We have eagerly been following along with Julie Curtiss’s rise, keeping our eyes on her work wherever it has popped up over the last few years. In Wildlife, the artist’s first exhibition at her newly appointed New York-based gallery, Anton Kern, we are graced with a new body of work that leaves our palettes delectably satisfied.
Curtiss has come to master a style of painting that fuses historical movements and results in a style that is utterly her own. Curtiss’ works present peculiar scenes where oddities become commonplace. Taking note from Surrealism and the Chicago Imagists movement, she devises contemporary scenarios that arise from both her Parisian upbringing and current life in New York.
In Curtiss’ compositions, aspects of nature mix with the artificial, desire mixes with consumerism. Curtiss purposefully zooms in on certain details, omitting parts of the image to keep the narrative somewhat ambiguous. She merges quirkiness and humor with creepy, bodily, and often dark scenes, mixing lighthearted emotion with uncanny confusion.
An ongoing exploration Curtiss’ work engages with is the female identity and how it is affected by both nature and culture. Archetypes of a domestic woman are shown alongside of animalistic and organic symbolism. In “L’entre-acte”, the largest painting Curtiss has created to date, a woman with elegant garb, coifed hair, and pearl necklace sits with her back turned to us on a toilet. The assumed vulgarity doesn’t end inside the bathroom as Curtiss cunningly adds in a mob of roaches swarming under the floorboards of this resplendent existence.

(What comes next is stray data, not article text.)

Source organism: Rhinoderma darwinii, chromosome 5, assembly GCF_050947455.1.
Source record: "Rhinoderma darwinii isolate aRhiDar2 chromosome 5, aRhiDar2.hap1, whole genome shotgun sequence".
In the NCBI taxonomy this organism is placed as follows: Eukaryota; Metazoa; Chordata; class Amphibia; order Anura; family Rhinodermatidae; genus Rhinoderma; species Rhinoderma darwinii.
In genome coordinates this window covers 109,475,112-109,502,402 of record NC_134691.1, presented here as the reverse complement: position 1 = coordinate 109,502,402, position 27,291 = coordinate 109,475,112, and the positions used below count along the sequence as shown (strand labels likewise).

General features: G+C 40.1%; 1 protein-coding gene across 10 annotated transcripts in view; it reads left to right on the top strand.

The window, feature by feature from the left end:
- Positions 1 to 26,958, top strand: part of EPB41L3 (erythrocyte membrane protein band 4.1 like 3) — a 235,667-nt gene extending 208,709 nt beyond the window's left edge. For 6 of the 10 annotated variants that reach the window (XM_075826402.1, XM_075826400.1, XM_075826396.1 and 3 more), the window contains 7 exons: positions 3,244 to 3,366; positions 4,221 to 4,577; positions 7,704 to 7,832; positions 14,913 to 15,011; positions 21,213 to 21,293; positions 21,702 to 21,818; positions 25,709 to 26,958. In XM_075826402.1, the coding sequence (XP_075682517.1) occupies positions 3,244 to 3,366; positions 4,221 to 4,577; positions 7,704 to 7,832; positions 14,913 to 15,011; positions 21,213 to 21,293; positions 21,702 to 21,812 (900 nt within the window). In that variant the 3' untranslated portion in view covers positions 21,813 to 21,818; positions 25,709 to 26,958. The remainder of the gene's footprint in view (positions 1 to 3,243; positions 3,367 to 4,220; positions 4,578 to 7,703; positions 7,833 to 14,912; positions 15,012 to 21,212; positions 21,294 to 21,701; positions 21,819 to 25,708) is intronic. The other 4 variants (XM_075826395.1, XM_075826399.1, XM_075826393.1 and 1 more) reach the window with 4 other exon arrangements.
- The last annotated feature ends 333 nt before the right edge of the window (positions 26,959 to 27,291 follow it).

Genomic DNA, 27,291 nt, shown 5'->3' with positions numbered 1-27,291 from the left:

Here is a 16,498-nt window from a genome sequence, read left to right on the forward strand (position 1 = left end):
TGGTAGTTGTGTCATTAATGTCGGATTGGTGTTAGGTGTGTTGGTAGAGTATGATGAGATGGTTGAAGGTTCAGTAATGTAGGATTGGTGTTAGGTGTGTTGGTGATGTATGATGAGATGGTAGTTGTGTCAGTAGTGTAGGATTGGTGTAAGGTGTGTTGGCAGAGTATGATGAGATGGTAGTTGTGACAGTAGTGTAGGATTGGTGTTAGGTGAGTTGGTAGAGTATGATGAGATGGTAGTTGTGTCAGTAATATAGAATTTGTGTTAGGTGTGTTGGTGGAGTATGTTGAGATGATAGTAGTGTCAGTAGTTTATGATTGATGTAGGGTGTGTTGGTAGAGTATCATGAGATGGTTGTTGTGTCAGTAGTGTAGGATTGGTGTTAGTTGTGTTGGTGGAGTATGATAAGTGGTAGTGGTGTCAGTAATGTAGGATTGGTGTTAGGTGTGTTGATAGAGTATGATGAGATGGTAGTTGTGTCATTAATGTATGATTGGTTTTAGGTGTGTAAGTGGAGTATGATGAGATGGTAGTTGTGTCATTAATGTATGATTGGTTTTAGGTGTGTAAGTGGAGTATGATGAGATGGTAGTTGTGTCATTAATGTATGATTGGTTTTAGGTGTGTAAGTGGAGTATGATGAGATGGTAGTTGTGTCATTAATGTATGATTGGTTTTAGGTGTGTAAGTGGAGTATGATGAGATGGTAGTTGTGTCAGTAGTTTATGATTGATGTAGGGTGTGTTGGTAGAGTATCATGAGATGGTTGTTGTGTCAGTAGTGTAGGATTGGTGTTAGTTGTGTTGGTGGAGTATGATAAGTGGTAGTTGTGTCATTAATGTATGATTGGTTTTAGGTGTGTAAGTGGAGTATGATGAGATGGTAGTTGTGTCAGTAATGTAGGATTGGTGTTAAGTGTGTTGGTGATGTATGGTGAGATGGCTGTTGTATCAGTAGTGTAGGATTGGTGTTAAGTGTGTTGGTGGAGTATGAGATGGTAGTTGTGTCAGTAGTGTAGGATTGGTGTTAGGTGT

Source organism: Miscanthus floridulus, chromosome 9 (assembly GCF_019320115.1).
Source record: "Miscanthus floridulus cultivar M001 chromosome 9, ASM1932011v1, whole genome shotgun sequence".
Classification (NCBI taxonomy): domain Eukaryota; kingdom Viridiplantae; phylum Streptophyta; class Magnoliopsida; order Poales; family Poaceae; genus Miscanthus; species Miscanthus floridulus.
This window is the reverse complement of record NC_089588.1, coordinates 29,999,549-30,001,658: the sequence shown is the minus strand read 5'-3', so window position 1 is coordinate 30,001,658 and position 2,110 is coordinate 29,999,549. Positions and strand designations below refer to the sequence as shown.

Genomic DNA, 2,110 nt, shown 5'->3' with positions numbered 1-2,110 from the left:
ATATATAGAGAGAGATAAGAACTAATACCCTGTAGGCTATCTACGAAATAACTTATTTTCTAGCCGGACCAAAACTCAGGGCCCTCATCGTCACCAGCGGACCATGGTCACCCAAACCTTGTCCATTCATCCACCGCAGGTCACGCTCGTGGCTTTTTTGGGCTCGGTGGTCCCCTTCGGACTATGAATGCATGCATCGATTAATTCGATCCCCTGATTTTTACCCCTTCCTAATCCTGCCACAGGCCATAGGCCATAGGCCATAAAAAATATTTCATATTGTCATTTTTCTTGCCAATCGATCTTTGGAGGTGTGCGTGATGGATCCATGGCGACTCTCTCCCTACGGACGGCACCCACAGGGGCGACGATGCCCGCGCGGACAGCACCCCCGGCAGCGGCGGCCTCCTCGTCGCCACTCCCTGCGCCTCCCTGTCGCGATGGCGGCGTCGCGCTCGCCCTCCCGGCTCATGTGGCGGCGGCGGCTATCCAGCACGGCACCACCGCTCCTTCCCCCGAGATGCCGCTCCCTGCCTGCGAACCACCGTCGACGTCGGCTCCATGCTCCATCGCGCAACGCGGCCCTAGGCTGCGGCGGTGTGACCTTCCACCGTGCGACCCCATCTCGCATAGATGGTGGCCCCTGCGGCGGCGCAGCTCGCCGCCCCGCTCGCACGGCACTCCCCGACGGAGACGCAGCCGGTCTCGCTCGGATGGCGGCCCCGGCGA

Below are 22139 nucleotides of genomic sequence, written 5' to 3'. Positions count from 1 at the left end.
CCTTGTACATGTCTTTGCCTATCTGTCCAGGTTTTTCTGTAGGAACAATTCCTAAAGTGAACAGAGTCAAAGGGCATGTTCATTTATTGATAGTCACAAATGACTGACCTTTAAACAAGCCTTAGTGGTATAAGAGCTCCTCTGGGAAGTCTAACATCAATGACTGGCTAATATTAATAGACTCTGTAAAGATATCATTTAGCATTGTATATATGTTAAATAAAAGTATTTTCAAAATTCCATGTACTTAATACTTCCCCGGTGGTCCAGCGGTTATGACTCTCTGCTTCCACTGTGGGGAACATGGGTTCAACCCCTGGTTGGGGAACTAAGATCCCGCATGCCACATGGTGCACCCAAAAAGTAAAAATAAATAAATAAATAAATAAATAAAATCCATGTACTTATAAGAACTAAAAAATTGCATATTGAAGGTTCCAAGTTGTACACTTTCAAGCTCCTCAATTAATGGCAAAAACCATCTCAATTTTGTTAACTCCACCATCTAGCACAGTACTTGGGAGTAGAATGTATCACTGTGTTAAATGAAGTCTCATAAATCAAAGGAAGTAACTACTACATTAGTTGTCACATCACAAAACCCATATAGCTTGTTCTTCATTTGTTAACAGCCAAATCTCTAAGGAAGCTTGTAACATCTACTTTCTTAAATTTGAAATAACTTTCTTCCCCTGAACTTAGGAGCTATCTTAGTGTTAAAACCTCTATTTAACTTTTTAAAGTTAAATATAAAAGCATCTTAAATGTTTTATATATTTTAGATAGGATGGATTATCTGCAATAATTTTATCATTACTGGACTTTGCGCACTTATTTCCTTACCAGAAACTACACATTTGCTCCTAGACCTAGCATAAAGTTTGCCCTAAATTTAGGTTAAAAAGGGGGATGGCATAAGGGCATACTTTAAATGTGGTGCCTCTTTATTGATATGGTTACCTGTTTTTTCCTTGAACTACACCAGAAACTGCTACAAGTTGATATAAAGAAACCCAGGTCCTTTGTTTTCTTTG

Julie Curtiss brilliantly composes indecipherable puzzles that each viewer solves in their own way. Merging classic and contemporary traits onto her canvases, Curtiss exists as a 21st century Surrealist. Though only 1/3 of Anton Kern’s gallery is filled with Curtiss’ work, Wildlife is delivered with enough gusto to hold its own and leave us wanting more.
Wildlife will be on view at Anton Kern Gallery through June 15th.